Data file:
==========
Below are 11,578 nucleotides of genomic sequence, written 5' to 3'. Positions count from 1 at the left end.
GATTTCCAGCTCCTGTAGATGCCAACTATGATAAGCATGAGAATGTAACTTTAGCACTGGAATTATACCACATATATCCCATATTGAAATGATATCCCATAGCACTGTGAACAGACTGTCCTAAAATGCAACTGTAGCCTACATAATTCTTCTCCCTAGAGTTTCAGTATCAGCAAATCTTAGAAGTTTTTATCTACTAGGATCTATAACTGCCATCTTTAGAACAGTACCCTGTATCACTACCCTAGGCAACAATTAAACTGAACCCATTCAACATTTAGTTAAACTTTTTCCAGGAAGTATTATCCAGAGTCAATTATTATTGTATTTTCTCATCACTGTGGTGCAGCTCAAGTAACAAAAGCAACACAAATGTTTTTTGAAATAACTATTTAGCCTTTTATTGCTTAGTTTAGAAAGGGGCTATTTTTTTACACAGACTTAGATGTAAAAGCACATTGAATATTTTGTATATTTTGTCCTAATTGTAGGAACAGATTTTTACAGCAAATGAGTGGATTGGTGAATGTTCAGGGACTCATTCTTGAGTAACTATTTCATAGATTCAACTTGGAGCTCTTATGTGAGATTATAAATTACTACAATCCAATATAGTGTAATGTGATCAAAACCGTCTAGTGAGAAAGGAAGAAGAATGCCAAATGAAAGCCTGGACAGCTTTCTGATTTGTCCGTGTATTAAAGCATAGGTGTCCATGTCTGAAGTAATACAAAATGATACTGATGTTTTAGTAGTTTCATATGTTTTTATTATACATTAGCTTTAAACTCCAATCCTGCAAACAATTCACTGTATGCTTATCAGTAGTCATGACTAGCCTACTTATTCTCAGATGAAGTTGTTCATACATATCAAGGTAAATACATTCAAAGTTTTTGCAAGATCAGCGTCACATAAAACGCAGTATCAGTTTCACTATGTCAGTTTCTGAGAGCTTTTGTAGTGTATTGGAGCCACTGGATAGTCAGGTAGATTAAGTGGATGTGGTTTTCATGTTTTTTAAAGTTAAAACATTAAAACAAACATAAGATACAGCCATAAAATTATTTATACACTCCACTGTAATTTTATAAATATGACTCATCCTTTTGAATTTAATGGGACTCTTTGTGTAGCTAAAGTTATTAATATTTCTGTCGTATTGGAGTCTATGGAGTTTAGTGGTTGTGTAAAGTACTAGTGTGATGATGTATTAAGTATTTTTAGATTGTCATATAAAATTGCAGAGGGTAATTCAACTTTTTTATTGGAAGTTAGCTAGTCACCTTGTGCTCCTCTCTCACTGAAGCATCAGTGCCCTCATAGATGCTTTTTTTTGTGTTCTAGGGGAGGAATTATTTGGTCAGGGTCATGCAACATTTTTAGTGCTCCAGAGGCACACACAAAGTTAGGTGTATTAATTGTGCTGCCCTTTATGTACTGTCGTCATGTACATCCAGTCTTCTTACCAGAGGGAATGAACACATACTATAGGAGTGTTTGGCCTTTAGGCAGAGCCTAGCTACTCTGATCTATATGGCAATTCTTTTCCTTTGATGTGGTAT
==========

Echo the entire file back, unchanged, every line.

Below are 11,578 nucleotides of genomic sequence, written 5' to 3'. Positions count from 1 at the left end.
GATTTCCAGCTCCTGTAGATGCCAACTATGATAAGCATGAGAATGTAACTTTAGCACTGGAATTATACCACATATATCCCATATTGAAATGATATCCCATAGCACTGTGAACAGACTGTCCTAAAATGCAACTGTAGCCTACATAATTCTTCTCCCTAGAGTTTCAGTATCAGCAAATCTTAGAAGTTTTTATCTACTAGGATCTATAACTGCCATCTTTAGAACAGTACCCTGTATCACTACCCTAGGCAACAATTAAACTGAACCCATTCAACATTTAGTTAAACTTTTTCCAGGAAGTATTATCCAGAGTCAATTATTATTGTATTTTCTCATCACTGTGGTGCAGCTCAAGTAACAAAAGCAACACAAATGTTTTTTGAAATAACTATTTAGCCTTTTATTGCTTAGTTTAGAAAGGGGCTATTTTTTTACACAGACTTAGATGTAAAAGCACATTGAATATTTTGTATATTTTGTCCTAATTGTAGGAACAGATTTTTACAGCAAATGAGTGGATTGGTGAATGTTCAGGGACTCATTCTTGAGTAACTATTTCATAGATTCAACTTGGAGCTCTTATGTGAGATTATAAATTACTACAATCCAATATAGTGTAATGTGATCAAAACCGTCTAGTGAGAAAGGAAGAAGAATGCCAAATGAAAGCCTGGACAGCTTTCTGATTTGTCCGTGTATTAAAGCATAGGTGTCCATGTCTGAAGTAATACAAAATGATACTGATGTTTTAGTAGTTTCATATGTTTTTATTATACATTAGCTTTAAACTCCAATCCTGCAAACAATTCACTGTATGCTTATCAGTAGTCATGACTAGCCTACTTATTCTCAGATGAAGTTGTTCATACATATCAAGGTAAATACATTCAAAGTTTTTGCAAGATCAGCGTCACATAAAACGCAGTATCAGTTTCACTATGTCAGTTTCTGAGAGCTTTTGTAGTGTATTGGAGCCACTGGATAGTCAGGTAGATTAAGTGGATGTGGTTTTCATGTTTTTTAAAGTTAAAACATTAAAACAAACATAAGATACAGCCATAAAATTATTTATACACTCCACTGTAATTTTATAAATATGACTCATCCTTTTGAATTTAATGGGACTCTTTGTGTAGCTAAAGTTATTAATATTTCTGTCGTATTGGAGTCTATGGAGTTTAGTGGTTGTGTAAAGTACTAGTGTGATGATGTATTAAGTATTTTTAGATTGTCATATAAAATTGCAGAGGGTAATTCAACTTTTTTATTGGAAGTTAGCTAGTCACCTTGTGCTCCTCTCTCACTGAAGCATCAGTGCCCTCATAGATGCTTTTTTTTGTGTTCTAGGGGAGGAATTATTTGGTCAGGGTCATGCAACATTTTTAGTGCTCCAGAGGCACACACAAAGTTAGGTGTATTAATTGTGCTGCCCTTTATGTACTGTCGTCATGTACATCCAGTCTTCTTACCAGAGGGAATGAACACATACTATAGGAGTGTTTGGCCTTTAGGCAGAGCCTAGCTACTCTGATCTATATGGCAATTCTTTTCCTTTGATGTGGTAT